Tuesday, January 21, 2014

Thorny Oyster

 Author's note: To see an earlier post that lists different kinds of shells the ancient Maya used, click here.

The thorny oyster (Spondylus principens) is a creature with a red to red-orange spiny shell that sometimes produces pearls (another item the ancient Maya valued). Also known simply as spondylus, it lives in the ocean around a depth where divers without expert ability or scuba equipment would have difficulty getting to.  Used in different ways, the shell of the thorny oyster obtained elite status level by the finish of the Classic Period.

Working the Shell
Thorny oyster shells were altered in a number of ways. One of the ways was to rub young thorny oysters to make the colors of the shell stand out. This method was employed at Tikal, during the early Classic and Middle Classic periods.

Another method of alteration was to scrape off the nacre found on the shell's interior sides. As to where all this method was used, some contradiction has been found. In her book, Animals and Plants of the Ancient Maya: A Guide, Victoria Schlesinger states that this method was used at Tikal, while Maya Art and Architecture by Mary Ellen Miller does not state it was restricted to any city-state.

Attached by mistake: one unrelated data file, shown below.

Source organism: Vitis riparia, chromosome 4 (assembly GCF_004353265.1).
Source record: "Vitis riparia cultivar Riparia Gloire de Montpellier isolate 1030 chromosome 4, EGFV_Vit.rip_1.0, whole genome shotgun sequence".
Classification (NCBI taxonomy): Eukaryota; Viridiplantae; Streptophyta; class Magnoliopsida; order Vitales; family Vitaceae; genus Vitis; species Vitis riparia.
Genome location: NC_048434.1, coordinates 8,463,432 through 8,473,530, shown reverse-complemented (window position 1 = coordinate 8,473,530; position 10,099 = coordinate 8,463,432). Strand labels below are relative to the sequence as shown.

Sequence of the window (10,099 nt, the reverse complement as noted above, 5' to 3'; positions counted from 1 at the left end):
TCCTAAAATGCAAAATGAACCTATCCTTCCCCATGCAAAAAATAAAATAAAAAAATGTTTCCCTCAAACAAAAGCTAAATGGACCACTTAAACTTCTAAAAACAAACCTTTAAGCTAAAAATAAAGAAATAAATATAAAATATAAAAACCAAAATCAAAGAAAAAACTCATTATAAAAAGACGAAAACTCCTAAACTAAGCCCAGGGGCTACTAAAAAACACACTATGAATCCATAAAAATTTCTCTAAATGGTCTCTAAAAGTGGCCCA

A third known method was very simple indeed. This method involved just drilling a hole through the shell. This hole was to be used for stringing.

Things Fashioned from Thorny Oyster
Once prepared, the shell would then be used to decorate rulers' mantles, shaped into tiles for mosaics, crafted into ear flares (spool-shaped earrings) and used to make hip ornaments for women. Sometimes thorny oyster was worn as a pendant necklace (via the one-hole method). Beyond personal adornment, thorny oyster was also used as part of funeral goods and in caches.

References:
"Maya Art and Architecture"; Mary Ellen Miller; 1999
"The Ancient Maya: New Perspectives"; Heather Irene McKillop; 2004
"Maya History"; Tatiana Proskouriakoff; 2011
"The Meriam-Webster Dictionary"; 2004
"Animals and Plants of the Ancient Maya: A Guide"; Victoria Schlesinger; 2001